Boats, Tides and…Greener pastures and…

Boats, Tides and …shared interests

It’s easy to imagine we’re on the same side as our customers. But it’s harder to accomplish than it is to say. First there’s the buyer/seller relationship that at its heart tends to be at least a little adversarial.

Truth is you’d love to be paid better for your services and they’d like it to cost less. You’d like it if they did a better job of paying your invoices faster and they’re busy marshalling their cash and trying to hang to it as long as possible.

But those built in conflicts aside, we are truly in the same boat. And as the saying goes, a rising tide floats all boats in the harbor. So whatever we can do to help that customer either grow or be more efficient, tends to benefit us both.

That leaves us with the possibility of going one of two ways: We can succumb to the temptation to look out only for our interests, or we can exploit our common goals.

The best way to approach that second option is to first just say it. We really don’t need to be terribly clever. We just need to bring it up in our ordinary conversations and, of course, in our initial sales presentations. That seed of an idea can set you apart from all the others who’re only pitching the benefits of their features, versus those that arise from a shared goal.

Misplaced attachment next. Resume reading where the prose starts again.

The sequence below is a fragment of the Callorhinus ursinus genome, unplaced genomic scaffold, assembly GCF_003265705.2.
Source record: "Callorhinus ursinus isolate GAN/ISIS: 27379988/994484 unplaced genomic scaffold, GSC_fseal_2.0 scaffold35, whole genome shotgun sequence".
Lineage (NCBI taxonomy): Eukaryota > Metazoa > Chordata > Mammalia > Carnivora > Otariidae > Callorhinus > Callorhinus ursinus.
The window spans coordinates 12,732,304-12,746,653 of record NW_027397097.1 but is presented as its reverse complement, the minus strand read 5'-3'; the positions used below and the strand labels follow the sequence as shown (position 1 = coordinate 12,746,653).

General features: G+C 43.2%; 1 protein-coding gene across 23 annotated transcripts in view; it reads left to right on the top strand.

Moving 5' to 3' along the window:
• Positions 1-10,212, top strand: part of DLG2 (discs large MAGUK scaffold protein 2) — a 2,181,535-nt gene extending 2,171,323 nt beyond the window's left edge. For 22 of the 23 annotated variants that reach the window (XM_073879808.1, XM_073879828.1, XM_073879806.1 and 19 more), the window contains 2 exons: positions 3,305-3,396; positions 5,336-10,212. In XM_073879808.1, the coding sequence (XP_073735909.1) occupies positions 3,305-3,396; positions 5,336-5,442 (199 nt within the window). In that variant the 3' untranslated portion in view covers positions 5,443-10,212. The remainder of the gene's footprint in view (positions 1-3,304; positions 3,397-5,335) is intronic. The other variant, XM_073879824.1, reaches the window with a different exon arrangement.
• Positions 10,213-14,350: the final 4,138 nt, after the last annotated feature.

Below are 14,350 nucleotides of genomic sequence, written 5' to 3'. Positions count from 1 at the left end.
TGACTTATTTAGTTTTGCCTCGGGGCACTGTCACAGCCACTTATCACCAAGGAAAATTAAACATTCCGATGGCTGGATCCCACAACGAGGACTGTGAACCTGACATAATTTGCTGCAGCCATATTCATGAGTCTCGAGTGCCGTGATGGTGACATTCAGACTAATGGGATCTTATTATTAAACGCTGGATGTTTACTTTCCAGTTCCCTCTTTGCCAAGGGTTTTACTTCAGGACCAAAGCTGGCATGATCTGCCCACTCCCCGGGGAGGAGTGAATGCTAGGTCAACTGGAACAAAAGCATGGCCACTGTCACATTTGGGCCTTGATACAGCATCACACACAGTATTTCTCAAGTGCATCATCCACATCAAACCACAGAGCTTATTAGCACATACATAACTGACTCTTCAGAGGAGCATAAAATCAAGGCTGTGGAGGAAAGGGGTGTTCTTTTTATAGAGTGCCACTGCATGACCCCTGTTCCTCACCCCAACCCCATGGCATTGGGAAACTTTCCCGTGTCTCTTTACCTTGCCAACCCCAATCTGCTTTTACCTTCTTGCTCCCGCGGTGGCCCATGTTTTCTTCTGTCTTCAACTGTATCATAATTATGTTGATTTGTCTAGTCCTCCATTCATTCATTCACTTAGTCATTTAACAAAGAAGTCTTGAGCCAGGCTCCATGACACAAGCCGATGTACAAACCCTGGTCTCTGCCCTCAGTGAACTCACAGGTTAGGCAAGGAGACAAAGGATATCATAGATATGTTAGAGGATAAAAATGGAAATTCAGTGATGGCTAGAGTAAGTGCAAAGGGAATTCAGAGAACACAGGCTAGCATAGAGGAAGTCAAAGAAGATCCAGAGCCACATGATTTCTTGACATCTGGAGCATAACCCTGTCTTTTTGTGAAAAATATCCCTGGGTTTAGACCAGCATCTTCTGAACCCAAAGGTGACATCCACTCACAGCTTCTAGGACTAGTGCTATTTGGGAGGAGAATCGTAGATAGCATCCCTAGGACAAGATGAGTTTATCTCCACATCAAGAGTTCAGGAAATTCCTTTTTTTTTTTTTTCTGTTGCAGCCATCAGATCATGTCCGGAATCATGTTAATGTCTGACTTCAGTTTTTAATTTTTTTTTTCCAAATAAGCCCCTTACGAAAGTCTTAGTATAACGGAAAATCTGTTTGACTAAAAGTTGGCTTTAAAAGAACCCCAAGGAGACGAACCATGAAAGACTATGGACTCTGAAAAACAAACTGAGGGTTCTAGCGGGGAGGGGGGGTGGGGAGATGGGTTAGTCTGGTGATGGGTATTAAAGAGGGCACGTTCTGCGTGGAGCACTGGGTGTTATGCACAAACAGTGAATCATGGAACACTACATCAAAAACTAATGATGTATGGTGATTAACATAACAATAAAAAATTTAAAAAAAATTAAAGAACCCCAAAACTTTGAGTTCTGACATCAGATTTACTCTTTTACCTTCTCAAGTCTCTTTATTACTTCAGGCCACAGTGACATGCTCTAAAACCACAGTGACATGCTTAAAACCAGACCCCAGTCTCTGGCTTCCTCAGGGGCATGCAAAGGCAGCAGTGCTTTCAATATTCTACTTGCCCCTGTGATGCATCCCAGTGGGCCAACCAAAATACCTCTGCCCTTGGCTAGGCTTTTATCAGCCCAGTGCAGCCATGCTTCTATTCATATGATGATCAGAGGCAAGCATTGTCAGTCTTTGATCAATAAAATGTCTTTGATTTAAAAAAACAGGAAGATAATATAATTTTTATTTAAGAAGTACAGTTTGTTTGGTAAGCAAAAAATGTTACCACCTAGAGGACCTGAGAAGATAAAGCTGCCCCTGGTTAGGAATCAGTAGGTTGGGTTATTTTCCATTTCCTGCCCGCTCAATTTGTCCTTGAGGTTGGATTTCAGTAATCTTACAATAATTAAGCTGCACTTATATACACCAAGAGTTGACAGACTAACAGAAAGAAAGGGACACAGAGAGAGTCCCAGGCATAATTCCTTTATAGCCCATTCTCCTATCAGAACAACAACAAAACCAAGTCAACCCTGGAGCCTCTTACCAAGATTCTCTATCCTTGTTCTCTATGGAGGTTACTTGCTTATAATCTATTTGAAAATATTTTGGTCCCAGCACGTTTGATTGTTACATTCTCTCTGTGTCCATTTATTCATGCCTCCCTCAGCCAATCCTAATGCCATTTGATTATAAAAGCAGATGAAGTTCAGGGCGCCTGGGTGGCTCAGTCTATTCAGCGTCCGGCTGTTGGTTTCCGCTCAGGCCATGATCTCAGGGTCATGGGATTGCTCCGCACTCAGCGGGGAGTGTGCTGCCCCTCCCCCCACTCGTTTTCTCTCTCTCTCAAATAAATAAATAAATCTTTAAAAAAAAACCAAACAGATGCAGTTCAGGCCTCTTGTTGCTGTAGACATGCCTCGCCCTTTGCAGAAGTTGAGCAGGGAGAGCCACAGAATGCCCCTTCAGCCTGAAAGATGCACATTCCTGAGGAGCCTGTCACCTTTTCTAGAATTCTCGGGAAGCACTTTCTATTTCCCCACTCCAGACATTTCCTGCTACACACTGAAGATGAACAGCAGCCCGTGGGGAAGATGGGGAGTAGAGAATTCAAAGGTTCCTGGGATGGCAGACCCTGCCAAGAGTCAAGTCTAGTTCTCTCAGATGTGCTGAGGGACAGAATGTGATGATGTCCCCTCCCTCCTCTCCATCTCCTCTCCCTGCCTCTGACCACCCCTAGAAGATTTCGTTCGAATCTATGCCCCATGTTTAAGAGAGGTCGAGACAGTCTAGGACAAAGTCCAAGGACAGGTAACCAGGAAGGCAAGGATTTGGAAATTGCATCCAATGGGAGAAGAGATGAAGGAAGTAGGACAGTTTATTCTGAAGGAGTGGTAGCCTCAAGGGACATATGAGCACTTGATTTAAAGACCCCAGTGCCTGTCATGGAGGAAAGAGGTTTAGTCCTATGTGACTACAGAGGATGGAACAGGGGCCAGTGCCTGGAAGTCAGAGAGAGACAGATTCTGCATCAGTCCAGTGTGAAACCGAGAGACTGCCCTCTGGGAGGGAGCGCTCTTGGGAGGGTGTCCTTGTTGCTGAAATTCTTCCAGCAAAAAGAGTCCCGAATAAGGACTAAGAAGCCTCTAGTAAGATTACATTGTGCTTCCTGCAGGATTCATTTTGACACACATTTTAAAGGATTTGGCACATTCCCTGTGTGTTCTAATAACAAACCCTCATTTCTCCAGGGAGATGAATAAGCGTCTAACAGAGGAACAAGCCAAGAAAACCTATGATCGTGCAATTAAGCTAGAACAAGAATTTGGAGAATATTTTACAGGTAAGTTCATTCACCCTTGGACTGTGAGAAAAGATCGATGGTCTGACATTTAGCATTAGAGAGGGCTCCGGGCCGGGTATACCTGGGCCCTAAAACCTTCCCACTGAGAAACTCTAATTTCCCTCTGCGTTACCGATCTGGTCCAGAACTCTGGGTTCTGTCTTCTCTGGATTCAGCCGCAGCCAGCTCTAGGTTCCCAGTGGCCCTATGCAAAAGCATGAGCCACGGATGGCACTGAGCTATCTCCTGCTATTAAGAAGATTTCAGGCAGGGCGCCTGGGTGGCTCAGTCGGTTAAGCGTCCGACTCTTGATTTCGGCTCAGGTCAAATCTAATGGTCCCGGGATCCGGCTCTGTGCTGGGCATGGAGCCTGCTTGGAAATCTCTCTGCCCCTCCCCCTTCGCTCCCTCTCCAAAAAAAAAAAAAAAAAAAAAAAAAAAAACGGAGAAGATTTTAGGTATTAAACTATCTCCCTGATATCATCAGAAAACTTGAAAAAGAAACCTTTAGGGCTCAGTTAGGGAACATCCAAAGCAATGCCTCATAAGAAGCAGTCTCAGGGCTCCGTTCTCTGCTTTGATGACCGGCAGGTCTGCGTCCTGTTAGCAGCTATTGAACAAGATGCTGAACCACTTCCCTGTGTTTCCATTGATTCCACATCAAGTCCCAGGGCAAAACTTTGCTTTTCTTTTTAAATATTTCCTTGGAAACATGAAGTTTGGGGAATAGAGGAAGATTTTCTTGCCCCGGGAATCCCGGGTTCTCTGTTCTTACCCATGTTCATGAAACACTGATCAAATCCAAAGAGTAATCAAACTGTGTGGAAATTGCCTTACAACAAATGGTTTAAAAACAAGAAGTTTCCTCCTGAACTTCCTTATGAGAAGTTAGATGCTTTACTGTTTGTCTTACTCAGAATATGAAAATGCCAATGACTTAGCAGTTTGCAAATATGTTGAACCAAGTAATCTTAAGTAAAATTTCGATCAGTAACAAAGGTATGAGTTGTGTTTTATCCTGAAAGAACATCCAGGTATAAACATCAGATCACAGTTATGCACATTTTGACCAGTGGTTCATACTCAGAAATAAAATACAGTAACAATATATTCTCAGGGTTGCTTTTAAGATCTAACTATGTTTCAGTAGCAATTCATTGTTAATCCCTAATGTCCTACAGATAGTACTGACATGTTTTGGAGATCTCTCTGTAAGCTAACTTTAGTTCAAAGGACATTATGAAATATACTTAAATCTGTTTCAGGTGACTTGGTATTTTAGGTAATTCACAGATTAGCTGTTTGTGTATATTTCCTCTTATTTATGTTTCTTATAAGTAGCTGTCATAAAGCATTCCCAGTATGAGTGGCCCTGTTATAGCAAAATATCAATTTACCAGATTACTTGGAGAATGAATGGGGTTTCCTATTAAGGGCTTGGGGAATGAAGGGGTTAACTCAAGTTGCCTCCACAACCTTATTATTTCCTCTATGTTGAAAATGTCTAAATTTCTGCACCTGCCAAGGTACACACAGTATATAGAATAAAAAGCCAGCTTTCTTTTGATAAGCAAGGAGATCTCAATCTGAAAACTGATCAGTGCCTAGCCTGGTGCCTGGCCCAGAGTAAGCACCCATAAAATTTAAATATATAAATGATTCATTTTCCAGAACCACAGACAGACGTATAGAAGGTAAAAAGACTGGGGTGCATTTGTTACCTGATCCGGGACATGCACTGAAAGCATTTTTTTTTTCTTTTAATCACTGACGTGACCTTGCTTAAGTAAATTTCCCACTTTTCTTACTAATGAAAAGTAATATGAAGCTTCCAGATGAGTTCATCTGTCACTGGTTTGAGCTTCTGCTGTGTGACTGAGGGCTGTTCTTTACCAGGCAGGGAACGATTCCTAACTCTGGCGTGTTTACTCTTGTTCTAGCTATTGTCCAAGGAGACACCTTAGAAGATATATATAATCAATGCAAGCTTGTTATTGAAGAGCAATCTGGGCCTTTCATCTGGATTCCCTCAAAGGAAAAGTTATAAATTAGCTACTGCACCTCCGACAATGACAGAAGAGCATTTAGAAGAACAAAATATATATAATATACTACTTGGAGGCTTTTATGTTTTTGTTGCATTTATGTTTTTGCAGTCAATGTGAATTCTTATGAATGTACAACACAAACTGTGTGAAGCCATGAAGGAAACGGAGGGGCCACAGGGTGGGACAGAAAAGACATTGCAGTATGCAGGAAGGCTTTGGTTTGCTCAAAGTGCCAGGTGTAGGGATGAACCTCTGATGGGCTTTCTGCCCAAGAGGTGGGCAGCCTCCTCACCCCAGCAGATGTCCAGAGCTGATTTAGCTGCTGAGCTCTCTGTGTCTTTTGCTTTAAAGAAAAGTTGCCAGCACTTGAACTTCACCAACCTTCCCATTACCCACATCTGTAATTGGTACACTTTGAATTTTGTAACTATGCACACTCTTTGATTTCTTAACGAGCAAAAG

Greener pastures and…Realistic gardening

When we see that new opportunity – whether it’s in our personal lives or professionally, being realistic about assessing it’s true value is tougher than admiring its’ “shiny” appearance.

Take a new home that checks all the boxes your current digs doesn’t have. The price looks fair, you think your home will sell, so why not? Well, for starters, the mortgage rate is probably twice what yours is now And maybe the schools are less great, or perhaps the neighbor on the left is inconsiderate,  and maybe an unbearable “Karen” lives on the right!

Or it’s a lucrative job offer. Sure the money looks enticing, but how stable is the company, or how loyal are they to their employees? Will they terminate as fast as they hire? Do they stand by their team when business gets tough, or if a big account in the territory goes by-by do they immediately trim sails?

No matter the situation, we need to assess those greener grass opportunities carefully and perhaps even with a bit of skepticism. When we do that, we might just decide it’s really not quite as good as it looked. Once we do, maybe we find that where we live now, or work today, is the best place for us.